Honey, I Shrunk the Internet

Last Updated Aug 22, 2008 7:06 PM EDT

One more bit of gloomy newspaper news -- the nation's largest chain, Gannett, released its July earnings. Ad revenue was off 16.7 percent; classified ads fell 25.2 percent; and real estate ad revenue tumbled 37.9 percent.


In the battle to go mobile via iPhone, LinkedIn released its app this week, joining Facebook, which promises an upgrade next month. Building a decent app for mobile platforms is difficult. You have to be able to streamline your product, choosing which features and functionalities to provide for the tiny interface. The app needs to facilitate user access to enough of what you provide on your website to stay consistent with their expectations and preserve the integrity of your brand.

Many media sites have been introducing mobile "readers" lately -- the Wall Street Journal joined that party this week. Although I'm sympathetic with the concept, I doubt mobile devices will be used for reading any time soon.

A better service would to create a news ticker that users can scroll, stop, click, and read an abstract. Another idea would be to allow the user to check a longer item and have it emailed to his/her email account, presumably for reading later.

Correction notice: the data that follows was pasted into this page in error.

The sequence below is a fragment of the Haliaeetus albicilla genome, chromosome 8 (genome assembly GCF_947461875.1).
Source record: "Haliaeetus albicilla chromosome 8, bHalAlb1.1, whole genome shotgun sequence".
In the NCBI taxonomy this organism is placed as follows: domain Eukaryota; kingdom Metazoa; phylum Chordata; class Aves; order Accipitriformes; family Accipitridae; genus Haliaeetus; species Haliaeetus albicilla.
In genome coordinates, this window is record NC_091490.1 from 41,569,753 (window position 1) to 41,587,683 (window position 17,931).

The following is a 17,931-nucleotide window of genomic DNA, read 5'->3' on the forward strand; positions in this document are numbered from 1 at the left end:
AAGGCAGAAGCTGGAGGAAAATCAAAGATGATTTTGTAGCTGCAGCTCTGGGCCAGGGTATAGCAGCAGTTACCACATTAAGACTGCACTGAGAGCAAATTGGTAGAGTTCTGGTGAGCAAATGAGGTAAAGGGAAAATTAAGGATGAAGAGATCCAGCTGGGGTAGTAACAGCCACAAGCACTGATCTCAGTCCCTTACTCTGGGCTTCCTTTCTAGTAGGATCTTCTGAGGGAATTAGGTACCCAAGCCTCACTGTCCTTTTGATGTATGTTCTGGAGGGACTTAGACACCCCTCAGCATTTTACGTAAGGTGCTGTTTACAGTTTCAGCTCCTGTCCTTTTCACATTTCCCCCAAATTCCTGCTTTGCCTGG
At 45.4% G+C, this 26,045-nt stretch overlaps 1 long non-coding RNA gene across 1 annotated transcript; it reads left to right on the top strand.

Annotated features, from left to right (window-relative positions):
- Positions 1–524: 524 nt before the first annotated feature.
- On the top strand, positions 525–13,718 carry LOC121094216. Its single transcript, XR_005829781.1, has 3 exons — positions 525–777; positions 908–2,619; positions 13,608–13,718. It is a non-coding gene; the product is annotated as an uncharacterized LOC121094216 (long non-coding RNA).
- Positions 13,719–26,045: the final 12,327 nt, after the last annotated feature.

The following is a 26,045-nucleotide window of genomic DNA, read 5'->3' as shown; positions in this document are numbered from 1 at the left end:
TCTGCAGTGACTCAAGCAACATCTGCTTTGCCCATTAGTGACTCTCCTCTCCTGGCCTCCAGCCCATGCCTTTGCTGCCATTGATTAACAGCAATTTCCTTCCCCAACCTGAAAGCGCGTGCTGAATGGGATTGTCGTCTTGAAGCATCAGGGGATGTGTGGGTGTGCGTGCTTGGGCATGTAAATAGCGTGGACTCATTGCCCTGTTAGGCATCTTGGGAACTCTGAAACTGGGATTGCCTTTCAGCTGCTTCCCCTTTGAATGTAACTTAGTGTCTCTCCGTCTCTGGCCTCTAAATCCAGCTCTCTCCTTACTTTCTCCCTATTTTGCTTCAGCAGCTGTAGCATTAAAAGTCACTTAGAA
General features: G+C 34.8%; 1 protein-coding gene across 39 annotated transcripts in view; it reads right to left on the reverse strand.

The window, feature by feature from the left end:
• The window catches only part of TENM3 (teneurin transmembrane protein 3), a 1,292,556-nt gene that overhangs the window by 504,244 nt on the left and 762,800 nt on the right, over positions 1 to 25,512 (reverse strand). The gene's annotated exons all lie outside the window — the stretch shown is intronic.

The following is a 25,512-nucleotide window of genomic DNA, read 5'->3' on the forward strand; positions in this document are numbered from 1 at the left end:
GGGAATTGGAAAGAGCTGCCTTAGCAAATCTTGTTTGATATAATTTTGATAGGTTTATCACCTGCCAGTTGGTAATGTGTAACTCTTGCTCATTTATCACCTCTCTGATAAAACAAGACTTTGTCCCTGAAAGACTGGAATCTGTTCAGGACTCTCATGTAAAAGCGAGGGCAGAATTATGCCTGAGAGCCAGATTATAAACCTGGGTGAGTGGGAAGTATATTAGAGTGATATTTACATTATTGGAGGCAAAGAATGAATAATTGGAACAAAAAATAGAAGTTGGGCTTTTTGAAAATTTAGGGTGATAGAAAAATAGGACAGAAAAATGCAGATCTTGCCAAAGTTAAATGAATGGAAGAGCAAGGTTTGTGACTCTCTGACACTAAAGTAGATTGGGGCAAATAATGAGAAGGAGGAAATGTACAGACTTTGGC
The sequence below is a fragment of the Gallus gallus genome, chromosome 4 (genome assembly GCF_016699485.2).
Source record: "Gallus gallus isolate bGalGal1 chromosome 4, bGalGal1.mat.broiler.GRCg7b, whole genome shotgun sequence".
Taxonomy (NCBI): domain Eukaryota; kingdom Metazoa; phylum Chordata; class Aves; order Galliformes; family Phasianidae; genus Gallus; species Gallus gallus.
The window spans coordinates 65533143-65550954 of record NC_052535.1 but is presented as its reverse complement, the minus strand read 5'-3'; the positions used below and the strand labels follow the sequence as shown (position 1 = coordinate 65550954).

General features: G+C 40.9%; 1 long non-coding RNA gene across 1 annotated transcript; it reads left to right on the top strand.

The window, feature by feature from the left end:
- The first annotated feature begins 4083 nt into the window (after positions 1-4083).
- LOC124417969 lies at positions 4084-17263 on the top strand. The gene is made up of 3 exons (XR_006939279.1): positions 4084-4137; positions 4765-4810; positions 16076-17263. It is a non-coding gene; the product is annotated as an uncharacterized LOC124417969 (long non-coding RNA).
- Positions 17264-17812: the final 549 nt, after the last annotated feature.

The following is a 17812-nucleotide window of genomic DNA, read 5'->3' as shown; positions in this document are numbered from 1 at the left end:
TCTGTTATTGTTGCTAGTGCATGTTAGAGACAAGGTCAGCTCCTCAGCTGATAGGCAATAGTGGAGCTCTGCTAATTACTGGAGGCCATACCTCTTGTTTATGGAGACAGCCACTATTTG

Alerts, news bulletins, updates -- all sorts of mini-content is appropriate. Sports scores, stock prices, and other numerical data is already easily portable, but it's important for users to be able to localize relevant data on their mobiles.

Obviously, GPS and mapping apps port over perfectly to the mobile platform, and competitive products are emerging quickly. Media can provide local information as well as anyone in this context.

My concern is that newspapers will continue to think of themselves in a static manner, as opposed to the bundle of hypertext links, searchable databases, and update services that is their core identity in the digital age.


Parting thought for the week: Those who still doubt that Google is a full-fledged media company should check out the company's "booth" at the upcoming political conventions. Google is providing a two-story facility with room for 500 bloggers to operate, including a kiosk for uploading videos to YouTube.

Marshall McLuhan must be grinning from the grave. Yes, at Google, the medium is the message, and that's a thing of beauty.

  • David Weir

    David Weir is a veteran journalist who has worked at Rolling Stone, California, Mother Jones, Business 2.0, SunDance, the Stanford Social Innovation Review, MyWire, 7x7, and the Center for Investigative Reporting, which he cofounded in 1977. He’s also been a content executive at KQED, Wired Digital, Salon.com, and Excite@Home. David has published hundreds of articles and three books,including "Raising Hell: How the Center for Investigative Reporting Gets Its Story," and has been teaching journalism for more than 20 years at U.C. Berkeley, San Francisco State University, and Stanford.